CINEMA: Ride Lonesome (Budd Boetticher, 1957) – The best of Boetticher's 'Ranown' films, perfectly balanced between action, emotion and humour, and with sublime Cinemascope compositions that I'd never really appreciated until I saw it on the big screen today. Randolph Scott is another of his grim, grey anti-heroes, this time a bounty hunter taking giggling James Best to a hanging, accompanied by two gunmen who want a piece of the action (Pernell Roberts and James Coburn), and a widow with enormous pointy boobs and the voice of Marilyn Monroe (Karen Steele). It's exquisitely done, with Roberts absolutely unforgettable as the laidback, uber-cool Sam Boone (his surname borrowed from the chap playing his good-bad predecessor in The Tall T), whose inscrutable code of ethics seem to be leading us inexorably to a shootout. The final shot is extraordinary. (4)


Thanks for reading.

Monday, 6 June 2016

Fred Astaire, We Bought a Zoo and bricking it with Peter Lorre – Reviews #239

PLUS: Thai kitsch, William Castle and a trendsetting crime drama, in one of those review compendiums I insist upon doing. There's a lovely pattern to the star ratings too, if you are also a weird nerd...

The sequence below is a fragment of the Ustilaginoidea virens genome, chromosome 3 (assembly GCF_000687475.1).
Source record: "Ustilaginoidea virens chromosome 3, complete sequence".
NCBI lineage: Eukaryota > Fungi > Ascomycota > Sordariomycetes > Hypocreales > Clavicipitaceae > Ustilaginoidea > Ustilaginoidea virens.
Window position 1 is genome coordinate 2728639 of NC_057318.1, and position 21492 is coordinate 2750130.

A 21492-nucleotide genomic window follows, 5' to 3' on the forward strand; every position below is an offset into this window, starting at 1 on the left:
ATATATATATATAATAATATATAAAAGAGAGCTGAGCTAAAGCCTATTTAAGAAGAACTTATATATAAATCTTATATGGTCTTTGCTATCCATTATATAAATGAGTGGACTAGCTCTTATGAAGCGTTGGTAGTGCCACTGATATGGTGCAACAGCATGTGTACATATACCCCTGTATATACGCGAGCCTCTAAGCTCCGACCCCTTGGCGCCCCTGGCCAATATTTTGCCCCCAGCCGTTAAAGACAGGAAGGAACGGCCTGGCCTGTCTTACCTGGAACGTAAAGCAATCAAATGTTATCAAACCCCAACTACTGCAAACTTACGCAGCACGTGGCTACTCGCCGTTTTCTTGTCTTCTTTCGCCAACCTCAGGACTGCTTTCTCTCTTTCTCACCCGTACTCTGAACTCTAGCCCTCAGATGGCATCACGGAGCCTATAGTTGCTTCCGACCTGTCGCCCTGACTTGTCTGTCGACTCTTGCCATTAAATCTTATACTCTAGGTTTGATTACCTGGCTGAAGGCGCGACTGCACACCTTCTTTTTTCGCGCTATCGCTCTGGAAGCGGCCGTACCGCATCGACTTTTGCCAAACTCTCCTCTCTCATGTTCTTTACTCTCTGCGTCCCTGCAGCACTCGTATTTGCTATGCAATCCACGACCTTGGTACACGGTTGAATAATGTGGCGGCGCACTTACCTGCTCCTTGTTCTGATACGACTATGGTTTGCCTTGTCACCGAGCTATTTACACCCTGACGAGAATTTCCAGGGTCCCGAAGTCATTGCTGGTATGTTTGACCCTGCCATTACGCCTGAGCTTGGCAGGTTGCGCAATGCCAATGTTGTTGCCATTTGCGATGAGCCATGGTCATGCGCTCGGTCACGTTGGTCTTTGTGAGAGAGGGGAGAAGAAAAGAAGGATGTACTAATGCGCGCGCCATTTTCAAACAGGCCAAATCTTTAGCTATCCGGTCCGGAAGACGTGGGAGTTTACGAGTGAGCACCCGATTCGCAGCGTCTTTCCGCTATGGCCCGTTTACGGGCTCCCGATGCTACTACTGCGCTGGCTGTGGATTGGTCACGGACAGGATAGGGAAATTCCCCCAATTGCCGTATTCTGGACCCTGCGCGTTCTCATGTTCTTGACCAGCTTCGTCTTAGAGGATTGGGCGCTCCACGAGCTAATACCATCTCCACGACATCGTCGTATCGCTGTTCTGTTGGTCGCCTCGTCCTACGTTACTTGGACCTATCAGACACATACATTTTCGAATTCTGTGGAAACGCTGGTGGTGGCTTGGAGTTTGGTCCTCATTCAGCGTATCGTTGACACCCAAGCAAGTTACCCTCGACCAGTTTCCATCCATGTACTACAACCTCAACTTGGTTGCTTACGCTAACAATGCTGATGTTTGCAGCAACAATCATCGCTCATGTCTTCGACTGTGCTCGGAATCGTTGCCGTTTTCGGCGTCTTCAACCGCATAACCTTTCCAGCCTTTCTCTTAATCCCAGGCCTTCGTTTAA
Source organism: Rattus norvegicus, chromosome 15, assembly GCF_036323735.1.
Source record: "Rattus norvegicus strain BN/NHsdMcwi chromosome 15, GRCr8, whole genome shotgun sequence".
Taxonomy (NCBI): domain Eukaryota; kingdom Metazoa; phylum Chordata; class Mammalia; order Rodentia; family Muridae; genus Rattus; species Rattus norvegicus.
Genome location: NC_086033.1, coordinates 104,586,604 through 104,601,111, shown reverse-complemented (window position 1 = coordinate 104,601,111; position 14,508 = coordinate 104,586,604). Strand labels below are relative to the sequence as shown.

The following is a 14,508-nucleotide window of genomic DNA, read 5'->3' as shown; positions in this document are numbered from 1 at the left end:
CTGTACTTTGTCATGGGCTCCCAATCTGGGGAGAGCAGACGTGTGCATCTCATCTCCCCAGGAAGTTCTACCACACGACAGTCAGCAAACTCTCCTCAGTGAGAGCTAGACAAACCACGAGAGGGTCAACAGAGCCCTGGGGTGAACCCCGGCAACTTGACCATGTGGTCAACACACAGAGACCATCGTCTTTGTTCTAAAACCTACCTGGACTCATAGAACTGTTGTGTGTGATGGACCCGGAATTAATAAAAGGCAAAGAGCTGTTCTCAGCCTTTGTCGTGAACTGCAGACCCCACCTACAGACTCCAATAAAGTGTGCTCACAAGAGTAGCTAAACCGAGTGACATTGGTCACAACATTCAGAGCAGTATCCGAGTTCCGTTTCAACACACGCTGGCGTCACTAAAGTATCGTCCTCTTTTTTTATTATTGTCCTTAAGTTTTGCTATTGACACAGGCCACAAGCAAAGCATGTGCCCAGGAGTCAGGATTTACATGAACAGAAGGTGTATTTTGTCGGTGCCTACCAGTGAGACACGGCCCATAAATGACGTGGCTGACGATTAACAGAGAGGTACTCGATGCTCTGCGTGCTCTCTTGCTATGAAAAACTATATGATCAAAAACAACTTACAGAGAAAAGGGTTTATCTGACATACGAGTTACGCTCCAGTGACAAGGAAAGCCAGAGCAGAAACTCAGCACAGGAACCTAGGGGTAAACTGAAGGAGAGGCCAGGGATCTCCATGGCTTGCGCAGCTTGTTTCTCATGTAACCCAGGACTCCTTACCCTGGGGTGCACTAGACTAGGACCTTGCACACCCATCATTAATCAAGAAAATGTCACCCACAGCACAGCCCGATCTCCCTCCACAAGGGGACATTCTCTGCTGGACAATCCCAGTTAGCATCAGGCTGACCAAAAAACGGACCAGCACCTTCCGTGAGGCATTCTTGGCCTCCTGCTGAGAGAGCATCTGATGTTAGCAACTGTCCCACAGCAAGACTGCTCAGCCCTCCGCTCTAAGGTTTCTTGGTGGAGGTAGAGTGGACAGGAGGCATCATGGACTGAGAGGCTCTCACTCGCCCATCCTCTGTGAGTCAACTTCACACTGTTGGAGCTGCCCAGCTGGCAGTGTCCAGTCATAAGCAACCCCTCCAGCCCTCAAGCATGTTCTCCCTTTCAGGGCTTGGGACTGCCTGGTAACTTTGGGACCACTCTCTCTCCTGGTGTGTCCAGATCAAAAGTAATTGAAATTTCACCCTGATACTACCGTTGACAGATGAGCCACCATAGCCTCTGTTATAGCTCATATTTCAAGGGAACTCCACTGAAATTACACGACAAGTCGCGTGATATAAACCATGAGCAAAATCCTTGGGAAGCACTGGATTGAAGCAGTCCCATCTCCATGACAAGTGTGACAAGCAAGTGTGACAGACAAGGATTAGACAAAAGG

I've also a written a few blogs for the work website lately, on Westerns, frequent actor-director collaborations and Buster Keaton (with gifs!).

The Band Wagon (Vincente Minnelli, 1953) – Perhaps the best musical that MGM ever made: a scintillating argument for escapism – along the lines of Sturges’ Sullivan’s Travels – that offers entertainment as captivating as any of its era. It was producer Arthur Freed and writers Betty Comden and Adolph Green’s follow-up to Singin’ in the Rain, and is arguably even better, having as much fun piercing the pomposity of the theatre as that earlier film did lampooning the movie business, and serving up a succession of treats every bit as tantalising.

Retaining only the title, the star and a handful of the songs from a 1931 stage hit, Comden and Green dropped those elements into a brilliant backstage satire that sees screenwriters Oscar Levant and Nanette Fabray snag a has-been screen star (Fred Astaire) and an ambitious ballerina (Cyd Charisse) for their new light-as-air Broadway smash, only to have it torpedoed by egomaniacal producer Jeffrey Cordova (Jack Buchanan), who wants to turn it into a modern re-telling of Faust. None of Cordova's opus works, but everything in The Band Wagon does: a script that balances the writers’ mordant wit and sense of the absurd with their softer side, two perfectly-matched stars, and a clutch of irresistible Schwartz and Dietz tunes wedded to Michael Kidd’s exquisite choreography: thawing actors, backflipping hoods and a Brylcreemed shoeshine dude riffing off his client in a penny arcade.